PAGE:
The Urgent Call for PPE Procurement Competency

British Safety Industry Federation (BSIF) CEO, Alan Murray discusses the pressing need for greater competency in the procurement of Personal Protective Equipment (PPE). 

While the peak of the pandemic is four years behind us, it’s fair to say the UK still has a PPE problem. The latest financial disclosures from the Department of Health and Social Care revealed nearly £10 billion was squandered on defective or unusable Personal Protective Equipment (PPE) during the Covid-19 pandemic. This alarming revelation is compounded by the ongoing investigation into the procurement of PPE contracts, with the National Audit Office still grappling to recover millions lost to fraud.  

Unfortunately, the longstanding issue of neglecting rules in the procurement of Personal Protective Equipment (PPE) is nothing new. Coupled with insufficient official market oversight in the UK, this has facilitated the entry of substandard and non-compliant products into circulation, endangering unsuspecting users. The British Safety Industry Federation (BSIF) advocates for enhanced proficiency in PPE procurement, aiming not only to elevate safety standards significantly but also to prevent potential future crises.

To the untrained, PPE is a complex and confusing purchase. This is well documented throughout the Covid-19 pandemic with millions consistently awarded to substandard manufacturers. At the height of the pandemic for example, a contract was given to a company which specialises in currency trading and offshore property to deliver fifty million face masks which were found to be unusable, despite being part of a £252m contract. It was also reported that just a small percentage of 400,000 gowns ordered from a Turkish *tshirt manufacturer arrived in good time – even though the Royal Air Force were sent to collect them – and when they did, they too were said to be unusable. While these figures are staggering, the cost of the potential threat to health and safety from the use of substandard PPE is even more devastating, albeit more difficult to measure.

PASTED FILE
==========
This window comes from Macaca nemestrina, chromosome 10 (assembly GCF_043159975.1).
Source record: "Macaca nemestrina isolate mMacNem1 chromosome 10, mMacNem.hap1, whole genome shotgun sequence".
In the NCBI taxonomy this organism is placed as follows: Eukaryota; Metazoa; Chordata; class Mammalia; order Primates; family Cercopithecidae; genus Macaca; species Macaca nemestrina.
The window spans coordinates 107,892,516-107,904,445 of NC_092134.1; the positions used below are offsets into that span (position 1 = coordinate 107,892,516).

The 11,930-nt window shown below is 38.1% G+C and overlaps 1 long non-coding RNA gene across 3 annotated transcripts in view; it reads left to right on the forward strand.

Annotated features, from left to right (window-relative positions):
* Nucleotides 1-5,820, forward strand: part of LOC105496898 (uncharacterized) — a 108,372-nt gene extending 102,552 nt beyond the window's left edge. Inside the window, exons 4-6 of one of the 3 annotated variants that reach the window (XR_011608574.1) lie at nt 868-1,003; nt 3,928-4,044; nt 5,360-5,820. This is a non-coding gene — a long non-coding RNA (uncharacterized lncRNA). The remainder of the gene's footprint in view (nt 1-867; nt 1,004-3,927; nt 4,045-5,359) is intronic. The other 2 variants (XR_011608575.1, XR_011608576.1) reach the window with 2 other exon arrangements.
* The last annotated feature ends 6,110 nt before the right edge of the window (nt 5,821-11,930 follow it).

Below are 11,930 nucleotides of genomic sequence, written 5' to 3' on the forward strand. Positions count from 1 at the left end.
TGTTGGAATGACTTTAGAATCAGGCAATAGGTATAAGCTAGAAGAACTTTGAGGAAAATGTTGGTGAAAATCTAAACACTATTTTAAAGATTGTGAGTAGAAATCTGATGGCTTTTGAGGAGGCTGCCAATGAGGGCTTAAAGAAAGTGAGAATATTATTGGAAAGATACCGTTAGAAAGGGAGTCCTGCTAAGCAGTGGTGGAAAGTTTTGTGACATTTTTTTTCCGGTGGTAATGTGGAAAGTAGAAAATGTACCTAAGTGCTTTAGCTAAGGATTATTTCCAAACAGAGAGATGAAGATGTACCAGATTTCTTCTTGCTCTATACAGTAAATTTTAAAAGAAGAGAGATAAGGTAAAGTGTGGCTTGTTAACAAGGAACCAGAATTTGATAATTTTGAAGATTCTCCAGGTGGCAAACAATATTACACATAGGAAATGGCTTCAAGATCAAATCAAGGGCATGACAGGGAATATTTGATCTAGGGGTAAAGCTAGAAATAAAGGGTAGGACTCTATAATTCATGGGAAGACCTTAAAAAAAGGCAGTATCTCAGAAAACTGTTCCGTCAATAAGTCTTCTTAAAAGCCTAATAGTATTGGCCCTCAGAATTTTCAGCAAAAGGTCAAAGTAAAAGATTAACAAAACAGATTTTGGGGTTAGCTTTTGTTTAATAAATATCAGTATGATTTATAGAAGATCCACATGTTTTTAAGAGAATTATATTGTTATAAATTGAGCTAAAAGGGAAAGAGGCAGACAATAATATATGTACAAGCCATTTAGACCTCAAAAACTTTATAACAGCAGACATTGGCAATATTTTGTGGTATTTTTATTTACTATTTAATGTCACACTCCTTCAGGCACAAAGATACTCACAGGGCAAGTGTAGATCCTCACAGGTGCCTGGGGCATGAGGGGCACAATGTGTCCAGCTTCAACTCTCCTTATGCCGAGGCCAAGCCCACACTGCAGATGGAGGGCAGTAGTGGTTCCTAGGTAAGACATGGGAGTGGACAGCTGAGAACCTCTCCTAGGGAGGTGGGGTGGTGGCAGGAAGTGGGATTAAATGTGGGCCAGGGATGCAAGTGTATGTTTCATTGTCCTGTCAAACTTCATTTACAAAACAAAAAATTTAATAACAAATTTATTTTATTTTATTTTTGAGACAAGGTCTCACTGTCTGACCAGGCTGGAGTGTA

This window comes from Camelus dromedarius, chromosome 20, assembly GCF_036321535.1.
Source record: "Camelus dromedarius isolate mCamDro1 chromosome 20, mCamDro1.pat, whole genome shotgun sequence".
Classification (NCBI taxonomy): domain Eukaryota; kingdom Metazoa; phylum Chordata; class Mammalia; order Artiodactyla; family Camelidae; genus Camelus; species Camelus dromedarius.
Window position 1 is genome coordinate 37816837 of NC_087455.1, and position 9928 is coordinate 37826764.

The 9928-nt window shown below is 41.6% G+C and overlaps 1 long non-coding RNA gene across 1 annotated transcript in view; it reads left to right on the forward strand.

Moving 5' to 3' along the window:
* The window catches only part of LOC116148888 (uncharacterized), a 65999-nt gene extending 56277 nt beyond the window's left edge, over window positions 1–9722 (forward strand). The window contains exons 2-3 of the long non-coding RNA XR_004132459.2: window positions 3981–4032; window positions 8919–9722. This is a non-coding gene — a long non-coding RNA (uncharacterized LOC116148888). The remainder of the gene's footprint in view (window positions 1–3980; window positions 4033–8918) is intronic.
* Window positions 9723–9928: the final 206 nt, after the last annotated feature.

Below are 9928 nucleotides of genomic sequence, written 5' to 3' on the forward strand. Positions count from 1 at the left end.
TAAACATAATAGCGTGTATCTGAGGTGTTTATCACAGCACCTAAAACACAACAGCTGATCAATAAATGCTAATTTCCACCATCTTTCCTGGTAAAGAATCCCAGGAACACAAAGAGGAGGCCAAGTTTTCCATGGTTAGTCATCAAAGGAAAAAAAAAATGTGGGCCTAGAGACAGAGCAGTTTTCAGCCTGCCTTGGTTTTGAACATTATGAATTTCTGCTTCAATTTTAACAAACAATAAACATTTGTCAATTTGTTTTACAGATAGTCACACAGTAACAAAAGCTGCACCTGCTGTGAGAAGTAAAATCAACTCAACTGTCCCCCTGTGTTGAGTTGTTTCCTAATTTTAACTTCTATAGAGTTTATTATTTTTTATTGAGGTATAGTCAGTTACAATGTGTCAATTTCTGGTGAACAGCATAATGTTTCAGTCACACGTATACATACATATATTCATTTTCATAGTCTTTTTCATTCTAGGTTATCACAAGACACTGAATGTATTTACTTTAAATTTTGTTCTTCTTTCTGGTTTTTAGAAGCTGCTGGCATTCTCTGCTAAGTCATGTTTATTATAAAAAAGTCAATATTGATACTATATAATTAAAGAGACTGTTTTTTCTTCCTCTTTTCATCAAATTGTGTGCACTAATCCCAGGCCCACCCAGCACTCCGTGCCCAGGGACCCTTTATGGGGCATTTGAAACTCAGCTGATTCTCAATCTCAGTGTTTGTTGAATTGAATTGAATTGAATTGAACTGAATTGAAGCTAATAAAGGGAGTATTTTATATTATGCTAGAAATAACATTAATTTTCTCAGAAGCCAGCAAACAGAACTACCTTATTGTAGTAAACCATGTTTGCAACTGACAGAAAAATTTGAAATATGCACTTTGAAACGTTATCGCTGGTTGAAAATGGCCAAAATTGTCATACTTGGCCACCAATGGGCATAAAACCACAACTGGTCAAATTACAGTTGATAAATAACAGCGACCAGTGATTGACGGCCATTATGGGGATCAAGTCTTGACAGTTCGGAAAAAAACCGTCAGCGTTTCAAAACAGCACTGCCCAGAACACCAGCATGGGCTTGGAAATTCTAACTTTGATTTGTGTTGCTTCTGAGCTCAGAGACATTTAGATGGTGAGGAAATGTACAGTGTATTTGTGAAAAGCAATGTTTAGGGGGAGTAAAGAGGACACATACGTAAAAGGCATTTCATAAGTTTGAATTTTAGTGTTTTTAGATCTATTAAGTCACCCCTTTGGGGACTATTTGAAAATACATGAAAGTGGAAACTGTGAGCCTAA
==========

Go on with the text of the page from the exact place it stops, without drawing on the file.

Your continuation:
Under the PPE at work regulations anyone in charge of buying PPE and safety equipment has a responsibility to select appropriate, certified and compliant products that meet workers’ specific requirements.

Due diligence is vital. Buyers must assess the extent to which a product is fit for purpose. They should also look for wearer benefits above and beyond basic protection and make sure it fits comfortably so that it performs correctly. They must also determine whether it is compatible with other PPE that may be required. Yet many people responsible for PPE procurement are not fully aware of their responsibilities or lack the resources to fulfil them. 

79% of PPE from non-registered providers failed tests

The volume of substandard and non-compliant products on the market is showing no signs of abating. While the pandemic shone a light on this critical issue, it is still an enormous problem. The BSIF routinely tests a wide range of PPE and safety equipment available across the board, to better understand where these problems lie. In doing so, the BSIF can help to ensure that costly mistakes are avoided, helping to improve the overall standard of PPE and safety equipment available.